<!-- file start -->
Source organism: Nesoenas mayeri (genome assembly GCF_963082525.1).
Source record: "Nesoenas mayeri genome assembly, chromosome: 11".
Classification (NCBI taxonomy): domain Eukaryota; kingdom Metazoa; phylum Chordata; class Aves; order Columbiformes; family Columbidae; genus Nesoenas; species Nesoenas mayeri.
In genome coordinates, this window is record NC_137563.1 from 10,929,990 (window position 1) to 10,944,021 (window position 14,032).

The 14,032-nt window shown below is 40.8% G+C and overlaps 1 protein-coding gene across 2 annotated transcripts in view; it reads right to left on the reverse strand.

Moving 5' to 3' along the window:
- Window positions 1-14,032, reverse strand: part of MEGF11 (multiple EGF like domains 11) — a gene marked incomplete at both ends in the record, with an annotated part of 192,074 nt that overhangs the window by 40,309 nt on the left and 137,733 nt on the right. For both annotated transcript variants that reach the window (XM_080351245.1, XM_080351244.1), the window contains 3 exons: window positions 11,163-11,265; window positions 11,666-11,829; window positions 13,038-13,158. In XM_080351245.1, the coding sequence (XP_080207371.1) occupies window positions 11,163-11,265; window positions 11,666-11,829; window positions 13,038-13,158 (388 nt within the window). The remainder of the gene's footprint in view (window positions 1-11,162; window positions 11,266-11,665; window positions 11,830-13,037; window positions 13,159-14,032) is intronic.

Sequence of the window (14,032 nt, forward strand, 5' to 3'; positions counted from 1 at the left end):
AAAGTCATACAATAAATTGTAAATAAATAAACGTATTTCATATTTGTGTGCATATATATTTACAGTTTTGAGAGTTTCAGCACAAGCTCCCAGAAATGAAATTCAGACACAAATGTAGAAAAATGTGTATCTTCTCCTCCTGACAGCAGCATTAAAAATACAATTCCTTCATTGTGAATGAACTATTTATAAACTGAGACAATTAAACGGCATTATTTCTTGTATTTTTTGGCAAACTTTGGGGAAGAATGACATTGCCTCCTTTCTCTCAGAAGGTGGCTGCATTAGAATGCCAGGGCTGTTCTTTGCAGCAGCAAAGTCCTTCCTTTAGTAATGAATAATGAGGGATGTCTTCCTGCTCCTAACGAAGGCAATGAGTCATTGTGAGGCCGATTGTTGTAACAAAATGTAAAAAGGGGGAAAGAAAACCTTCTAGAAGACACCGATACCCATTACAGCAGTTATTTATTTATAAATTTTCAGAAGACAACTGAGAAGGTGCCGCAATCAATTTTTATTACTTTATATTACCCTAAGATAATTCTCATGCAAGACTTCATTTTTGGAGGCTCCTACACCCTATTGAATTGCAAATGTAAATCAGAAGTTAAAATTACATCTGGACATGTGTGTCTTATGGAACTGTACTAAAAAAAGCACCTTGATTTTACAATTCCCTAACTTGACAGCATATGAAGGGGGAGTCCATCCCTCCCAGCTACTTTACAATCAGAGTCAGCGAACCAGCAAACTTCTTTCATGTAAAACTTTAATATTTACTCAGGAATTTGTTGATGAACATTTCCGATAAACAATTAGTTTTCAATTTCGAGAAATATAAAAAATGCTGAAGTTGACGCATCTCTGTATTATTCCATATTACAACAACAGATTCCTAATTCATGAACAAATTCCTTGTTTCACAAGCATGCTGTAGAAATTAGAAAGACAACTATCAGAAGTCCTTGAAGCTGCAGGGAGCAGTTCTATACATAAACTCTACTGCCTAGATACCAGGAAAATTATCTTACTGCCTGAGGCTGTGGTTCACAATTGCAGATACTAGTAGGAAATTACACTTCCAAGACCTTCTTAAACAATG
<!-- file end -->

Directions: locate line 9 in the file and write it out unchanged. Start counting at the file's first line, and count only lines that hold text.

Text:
AAAGTCATACAATAAATTGTAAATAAATAAACGTATTTCATATTTGTGTGCATATATATTTACAGTTTTGAGAGTTTCAGCACAAGCTCCCAGAAATGAAATTCAGACACAAATGTAGAAAAATGTGTATCTTCTCCTCCTGACAGCAGCATTAAAAATACAATTCCTTCATTGTGAATGAACTATTTATAAACTGAGACAATTAAACGGCATTATTTCTTGTATTTTTTGGCAAACTTTGGGGAAGAATGACATTGCCTCCTTTCTCTCAGAAGGTGGCTGCATTAGAATGCCAGGGCTGTTCTTTGCAGCAGCAAAGTCCTTCCTTTAGTAATGAATAATGAGGGATGTCTTCCTGCTCCTAACGAAGGCAATGAGTCATTGTGAGGCCGATTGTTGTAACAAAATGTAAAAAGGGGGAAAGAAAACCTTCTAGAAGACACCGATACCCATTACAGCAGTTATTTATTTATAAATTTTCAGAAGACAACTGAGAAGGTGCCGCAATCAATTTTTATTACTTTATATTACCCTAAGATAATTCTCATGCAAGACTTCATTTTTGGAGGCTCCTACACCCTATTGAATTGCAAATGTAAATCAGAAGTTAAAATTACATCTGGACATGTGTGTCTTATGGAACTGTACTAAAAAAAGCACCTTGATTTTACAATTCCCTAACTTGACAGCATATGAAGGGGGAGTCCATCCCTCCCAGCTACTTTACAATCAGAGTCAGCGAACCAGCAAACTTCTTTCATGTAAAACTTTAATATTTACTCAGGAATTTGTTGATGAACATTTCCGATAAACAATTAGTTTTCAATTTCGAGAAATATAAAAAATGCTGAAGTTGACGCATCTCTGTATTATTCCATATTACAACAACAGATTCCTAATTCATGAACAAATTCCTTGTTTCACAAGCATGCTGTAGAAATTAGAAAGACAACTATCAGAAGTCCTTGAAGCTGCAGGGAGCAGTTCTATACATAAACTCTACTGCCTAGATACCAGGAAAATTATCTTACTGCCTGAGGCTGTGGTTCACAATTGCAGATACTAGTAGGAAATTACACTTCCAAGACCTTCTTAAACAATG